“I don’t know that I can pinpoint any highlights other than just the whole experience,” Rossi said of last years’ experience. “The whole week and a half I had down there in 2018 was phenomenal. The team made me feel part of the family from Day One. I just love driving a desert truck through Baja California. It’s an experience unlike any other.

“The entire event was a highlight more than one specific moment.”

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Driving an off-road Honda Ridgeline through the desert of Baja California in Mexico is vastly different than Rossi’s regular ride in the No. 27 NAPA Honda in the NTT IndyCar Series. But Rossi believes there are many similarities, also.

“It’s very different, for obvious reasons, but ultimately, a race car is a race car,” Rossi said. “It has four wheels, and you are trying to get it from Point A to Point B quicker than other people. The general underlying techniques of getting a car through the corner efficiently is all the same; it’s just a different style.

“Everyone here is very talented at what they do and very good so in order to win this race, you have to be at the top of your game.”

The Baja 1000, like most forms of off-road racing, is more against the clock than a wheel-to-wheel competition such as IndyCar. Rossi believes it is a different form of endurance racing, similar to IMSA in many ways.

“You have to compare it like an endurance race,” Rossi said. “It’s a race where the first part of it, you are trying to get through and not take chances and stay in touch with the people you are trying to stay in touch with.

“When you get down to the final 20 to 30 percent, that is when you try to either close the lead of extend the lead of whatever position you are in. That is similar to the Rolex 24 at Daytona. It comes down to the last three or four hours, and we take a mentality closer to that.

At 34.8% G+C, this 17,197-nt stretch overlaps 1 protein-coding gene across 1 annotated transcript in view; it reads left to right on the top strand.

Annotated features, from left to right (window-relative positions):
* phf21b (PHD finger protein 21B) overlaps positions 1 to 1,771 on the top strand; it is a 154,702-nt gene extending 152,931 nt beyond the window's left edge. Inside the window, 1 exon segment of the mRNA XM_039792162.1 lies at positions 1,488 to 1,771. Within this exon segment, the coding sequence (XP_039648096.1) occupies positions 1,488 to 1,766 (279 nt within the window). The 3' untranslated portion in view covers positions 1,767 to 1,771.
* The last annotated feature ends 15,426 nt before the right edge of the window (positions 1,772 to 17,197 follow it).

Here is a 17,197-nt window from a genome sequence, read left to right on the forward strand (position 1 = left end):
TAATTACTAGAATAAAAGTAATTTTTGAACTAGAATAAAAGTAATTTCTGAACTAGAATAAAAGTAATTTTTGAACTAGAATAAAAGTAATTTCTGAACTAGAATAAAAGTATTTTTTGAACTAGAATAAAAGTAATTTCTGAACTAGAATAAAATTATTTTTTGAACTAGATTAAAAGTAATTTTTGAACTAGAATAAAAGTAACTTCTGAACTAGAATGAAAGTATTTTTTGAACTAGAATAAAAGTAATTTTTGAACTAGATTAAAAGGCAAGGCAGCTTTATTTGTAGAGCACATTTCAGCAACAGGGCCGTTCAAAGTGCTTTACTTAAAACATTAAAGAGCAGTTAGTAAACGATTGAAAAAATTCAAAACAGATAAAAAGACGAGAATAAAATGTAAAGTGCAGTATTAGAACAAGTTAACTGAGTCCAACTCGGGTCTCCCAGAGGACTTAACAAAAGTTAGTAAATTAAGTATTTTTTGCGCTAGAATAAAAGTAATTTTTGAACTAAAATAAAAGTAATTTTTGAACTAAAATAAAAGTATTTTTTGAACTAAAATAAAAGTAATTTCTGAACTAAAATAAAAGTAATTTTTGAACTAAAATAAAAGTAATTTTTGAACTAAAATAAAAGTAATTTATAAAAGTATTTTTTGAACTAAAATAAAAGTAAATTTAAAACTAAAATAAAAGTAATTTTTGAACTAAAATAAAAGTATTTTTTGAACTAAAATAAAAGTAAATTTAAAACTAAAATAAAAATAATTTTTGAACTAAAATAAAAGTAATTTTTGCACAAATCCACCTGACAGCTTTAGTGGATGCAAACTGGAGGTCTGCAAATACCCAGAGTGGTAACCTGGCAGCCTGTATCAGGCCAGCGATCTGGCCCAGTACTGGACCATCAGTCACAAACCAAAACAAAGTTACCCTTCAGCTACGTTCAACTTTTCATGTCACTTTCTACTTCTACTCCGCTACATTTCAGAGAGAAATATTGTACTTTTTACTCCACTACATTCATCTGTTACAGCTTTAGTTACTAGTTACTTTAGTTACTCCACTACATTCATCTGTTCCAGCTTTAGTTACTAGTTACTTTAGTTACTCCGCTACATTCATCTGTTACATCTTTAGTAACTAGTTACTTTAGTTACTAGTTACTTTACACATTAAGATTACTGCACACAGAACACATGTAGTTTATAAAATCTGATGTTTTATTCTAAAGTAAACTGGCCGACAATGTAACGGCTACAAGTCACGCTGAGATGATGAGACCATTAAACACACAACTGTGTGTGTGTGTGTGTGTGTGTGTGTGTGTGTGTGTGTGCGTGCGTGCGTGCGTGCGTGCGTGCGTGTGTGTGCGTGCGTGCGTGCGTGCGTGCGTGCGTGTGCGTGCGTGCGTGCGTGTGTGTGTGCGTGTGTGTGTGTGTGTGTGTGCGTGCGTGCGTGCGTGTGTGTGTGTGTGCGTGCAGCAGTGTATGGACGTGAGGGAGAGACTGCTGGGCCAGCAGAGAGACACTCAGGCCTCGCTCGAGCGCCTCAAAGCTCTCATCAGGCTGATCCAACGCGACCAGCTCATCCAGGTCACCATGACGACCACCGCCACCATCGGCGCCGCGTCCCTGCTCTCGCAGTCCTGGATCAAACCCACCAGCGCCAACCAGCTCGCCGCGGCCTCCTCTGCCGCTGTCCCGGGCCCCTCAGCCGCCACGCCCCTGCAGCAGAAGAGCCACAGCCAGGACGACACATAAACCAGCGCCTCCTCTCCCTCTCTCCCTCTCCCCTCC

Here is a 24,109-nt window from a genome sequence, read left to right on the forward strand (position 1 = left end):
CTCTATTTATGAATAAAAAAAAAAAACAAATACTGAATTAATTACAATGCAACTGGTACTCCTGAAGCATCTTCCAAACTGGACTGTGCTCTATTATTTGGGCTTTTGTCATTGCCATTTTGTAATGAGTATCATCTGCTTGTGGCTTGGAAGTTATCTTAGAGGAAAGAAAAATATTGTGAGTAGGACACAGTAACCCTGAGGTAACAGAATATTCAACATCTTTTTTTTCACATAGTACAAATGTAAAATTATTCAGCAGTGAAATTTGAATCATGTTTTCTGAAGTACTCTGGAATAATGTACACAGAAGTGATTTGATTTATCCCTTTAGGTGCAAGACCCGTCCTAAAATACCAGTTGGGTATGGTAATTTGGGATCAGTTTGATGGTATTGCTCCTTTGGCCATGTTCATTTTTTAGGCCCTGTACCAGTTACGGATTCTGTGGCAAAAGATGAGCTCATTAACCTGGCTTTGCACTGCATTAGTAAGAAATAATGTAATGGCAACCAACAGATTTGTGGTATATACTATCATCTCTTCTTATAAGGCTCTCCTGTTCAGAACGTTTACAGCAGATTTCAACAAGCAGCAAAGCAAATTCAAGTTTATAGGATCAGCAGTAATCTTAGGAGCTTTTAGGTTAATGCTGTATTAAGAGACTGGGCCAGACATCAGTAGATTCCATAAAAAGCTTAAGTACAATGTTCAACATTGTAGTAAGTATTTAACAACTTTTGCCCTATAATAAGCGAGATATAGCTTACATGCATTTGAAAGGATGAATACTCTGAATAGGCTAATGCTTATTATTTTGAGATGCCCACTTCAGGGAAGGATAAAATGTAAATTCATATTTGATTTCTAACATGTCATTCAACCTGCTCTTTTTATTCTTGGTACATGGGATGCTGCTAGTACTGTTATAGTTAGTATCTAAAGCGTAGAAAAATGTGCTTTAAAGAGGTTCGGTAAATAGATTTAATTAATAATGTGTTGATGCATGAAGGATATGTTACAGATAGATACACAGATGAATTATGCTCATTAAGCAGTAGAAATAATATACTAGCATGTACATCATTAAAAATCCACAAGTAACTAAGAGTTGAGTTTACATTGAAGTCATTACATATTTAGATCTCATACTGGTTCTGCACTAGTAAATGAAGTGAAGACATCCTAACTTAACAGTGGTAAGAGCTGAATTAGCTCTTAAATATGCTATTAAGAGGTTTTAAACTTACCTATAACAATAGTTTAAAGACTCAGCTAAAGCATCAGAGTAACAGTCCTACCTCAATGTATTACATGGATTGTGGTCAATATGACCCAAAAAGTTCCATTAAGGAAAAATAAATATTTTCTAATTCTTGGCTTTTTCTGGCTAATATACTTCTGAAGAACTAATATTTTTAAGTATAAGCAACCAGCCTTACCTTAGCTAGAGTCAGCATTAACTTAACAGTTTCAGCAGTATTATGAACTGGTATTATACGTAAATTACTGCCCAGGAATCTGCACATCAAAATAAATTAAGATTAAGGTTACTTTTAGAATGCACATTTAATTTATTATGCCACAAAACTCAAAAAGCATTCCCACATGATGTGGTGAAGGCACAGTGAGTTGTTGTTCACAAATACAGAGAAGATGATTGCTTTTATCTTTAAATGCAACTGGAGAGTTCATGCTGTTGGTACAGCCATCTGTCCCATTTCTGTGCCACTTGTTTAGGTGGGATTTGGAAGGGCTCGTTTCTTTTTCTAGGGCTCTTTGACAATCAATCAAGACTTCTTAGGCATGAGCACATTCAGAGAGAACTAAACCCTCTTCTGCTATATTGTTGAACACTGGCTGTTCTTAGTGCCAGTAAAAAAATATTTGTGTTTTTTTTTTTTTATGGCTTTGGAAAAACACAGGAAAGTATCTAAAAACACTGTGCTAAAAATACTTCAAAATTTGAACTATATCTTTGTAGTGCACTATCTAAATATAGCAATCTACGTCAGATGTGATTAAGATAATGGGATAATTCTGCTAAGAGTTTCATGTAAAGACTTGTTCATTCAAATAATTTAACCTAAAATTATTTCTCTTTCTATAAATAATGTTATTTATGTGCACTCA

“The only difference is if you get it wrong at Daytona, you spin in the grass. Here, it can be more dramatic than that.”

As an off-road rookie in 2018, Rossi acclimated to the demands of desert racing as the Jeff Proctor-led Honda Off-Road Racing Team finished second in Class 7. It was the fourth consecutive time the team finished first or second in the Ridgeline Baja Race Truck at the Baja 1000.

“The Honda off-road guys and my co-driver/navigator Evan Weller make it so easy for me to just jump right in and go to work,” Rossi said. “I can’t wait to share the seat with Jeff [Proctor] and Pat [Dailey] once again, and hopefully, bring home a win.”

The Honda Off-Road Racing Team has had an outstanding 2019 season, including class wins for the Baja Ridgeline Race Truck at the Parker 425, the Mint 400 and the Baja 500; where the team successfully debuted the second-generation “TSCO” chassis; and a second-place Class 7 finish at the Vegas-to-Reno event.

Proctor won his class in the Baja 1000 in both 2015 and 2016 with the Ridgeline, finished second in class in 2017 and 2018; and won the companion SCORE Baja 500 race both in 2016, 2018 and again earlier this year. The Ridgeline competes in Class 7, for unlimited six-cylinder production-appearing trucks and SUVs.

“We are stoked to have Alexander back racing with us in Mexico for his sophomore attempt at this iconic off-road race,” Proctor said. “This year’s 52nd annual Baja 1000 course covers ALL of the toughest terrain and areas in Baja Norte….as always, it will be tough.

“Alex is one of the brightest motorsports minds I’ve worked with, and he is a great asset to our team.”

The Baja 1000 begins Friday and runs through the weekend along the Baja Peninsula of Mexico.

Follow Bruce Martin on Twitter at @BruceMartin_500